The rupee has been falling for months, losing 17.3 per cent of its value vis-a-vis the dollar since September. Many observers have come to believe that there is little reason to suppose that the rupee will recover before as late as March next year. The Reserve Bank of India (RBI), meanwhile, insists its mandate is merely to minimise volatility in the foreign exchange market, and not to defend the value of the rupee. While sensible in theory, in practice this is clearly beginning to show some flaws. A serious question needs to be raised: does this continuing precipitous decline reflect a sense taking hold in global markets that the rupee, the worst-performing currency in Asia this year, is a safe one-way bet?
The rupee market is still thin, and not invulnerable to speculative action. In the presence of one-way bets, speculation can create a vicious cycle, making a falling rupee a self-fulfilling prophecy. The reason the RBI was given the mandate to manage volatility was that while the decision was taken, for the best of reasons, to allow the rupee to float, it was nevertheless known that a key purpose of regulation is to manage the impact that speculation can have on the real economy. That producers are now feeling the pinch is obvious; while net exporters, like information technology firms, are happy, an extensive array of companies with foreign-currency borrowing are being hit, as are those globalised companies that import a good deal of their inputs. No regulator should act merely to insulate market participants from the negative consequences of a business decision. But the purpose of regulation, in this case, is to ensure that markets function properly — and for financial markets, that they do not dash off uncontrolled by a concern for fundamentals. Yet, in its attitude to the rupee fall, the RBI has chosen to appear weak, a cardinal sin for a regulator. The belief is becoming universal that it could not affect or arrest a slide of significant proportions, even if it wished to; this further empowers speculators. Statements like that from the chairman of the Prime Minister’s Economic Advisory Council, C Rangarajan, indicating that the RBI is helpless, add to the damage.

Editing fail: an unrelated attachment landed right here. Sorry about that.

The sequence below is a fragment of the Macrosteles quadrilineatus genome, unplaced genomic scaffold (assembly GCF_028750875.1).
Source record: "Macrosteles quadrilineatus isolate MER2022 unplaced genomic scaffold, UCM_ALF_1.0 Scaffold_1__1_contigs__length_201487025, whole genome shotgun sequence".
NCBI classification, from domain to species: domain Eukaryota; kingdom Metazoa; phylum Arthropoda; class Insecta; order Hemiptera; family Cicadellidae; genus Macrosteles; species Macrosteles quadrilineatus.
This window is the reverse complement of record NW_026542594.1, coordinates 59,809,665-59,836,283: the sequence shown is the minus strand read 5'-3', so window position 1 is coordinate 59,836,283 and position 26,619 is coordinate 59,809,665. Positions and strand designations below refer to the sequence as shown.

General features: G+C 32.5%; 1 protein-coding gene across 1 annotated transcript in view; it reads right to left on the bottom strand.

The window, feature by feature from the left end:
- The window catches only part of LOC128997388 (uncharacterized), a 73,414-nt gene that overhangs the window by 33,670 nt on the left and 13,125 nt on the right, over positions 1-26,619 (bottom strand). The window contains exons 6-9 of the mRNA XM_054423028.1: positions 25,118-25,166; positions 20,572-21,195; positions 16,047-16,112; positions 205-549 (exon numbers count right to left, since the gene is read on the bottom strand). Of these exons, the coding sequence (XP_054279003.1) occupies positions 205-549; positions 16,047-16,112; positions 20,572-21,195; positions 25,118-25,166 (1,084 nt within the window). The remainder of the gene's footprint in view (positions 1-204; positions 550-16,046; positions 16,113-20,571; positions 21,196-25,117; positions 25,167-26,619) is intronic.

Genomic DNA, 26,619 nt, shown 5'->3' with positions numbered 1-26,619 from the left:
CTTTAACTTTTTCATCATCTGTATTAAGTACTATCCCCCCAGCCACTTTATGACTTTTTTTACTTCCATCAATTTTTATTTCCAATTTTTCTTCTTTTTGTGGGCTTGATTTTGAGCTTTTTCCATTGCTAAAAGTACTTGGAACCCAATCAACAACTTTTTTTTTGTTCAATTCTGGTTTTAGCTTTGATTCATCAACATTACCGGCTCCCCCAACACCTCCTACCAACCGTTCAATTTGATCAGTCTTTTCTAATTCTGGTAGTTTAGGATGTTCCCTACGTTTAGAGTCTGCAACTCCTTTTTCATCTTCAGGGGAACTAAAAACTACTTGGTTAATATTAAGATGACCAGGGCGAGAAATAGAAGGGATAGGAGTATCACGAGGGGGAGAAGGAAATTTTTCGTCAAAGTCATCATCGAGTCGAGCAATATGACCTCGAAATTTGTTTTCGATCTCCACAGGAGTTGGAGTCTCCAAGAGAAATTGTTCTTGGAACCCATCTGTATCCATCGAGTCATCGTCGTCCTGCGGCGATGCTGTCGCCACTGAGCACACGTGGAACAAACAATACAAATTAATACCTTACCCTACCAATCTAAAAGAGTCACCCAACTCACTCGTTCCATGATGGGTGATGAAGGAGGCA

The point of a well-functioning financial market is that participants should never be faced with a one-way bet. There is little chance, then, of prices – in this case, the rupee exchange rate – finding their true value. The RBI stayed out of the foreign exchange market for nine months, leading participants to believe that it was incapable of intervening. Yet unless it does so occasionally, people will not be properly wary of taking positions, and insufficiently thoughtful about the positions they take. Like inflation targeting, regulating a floating currency is all about managing expectations. The RBI cannot manage expectations if it appears helpless. The game is psychological; it must be prepared to play the game well. And to play the game well, it has to show that it’s willing to play the cards it has.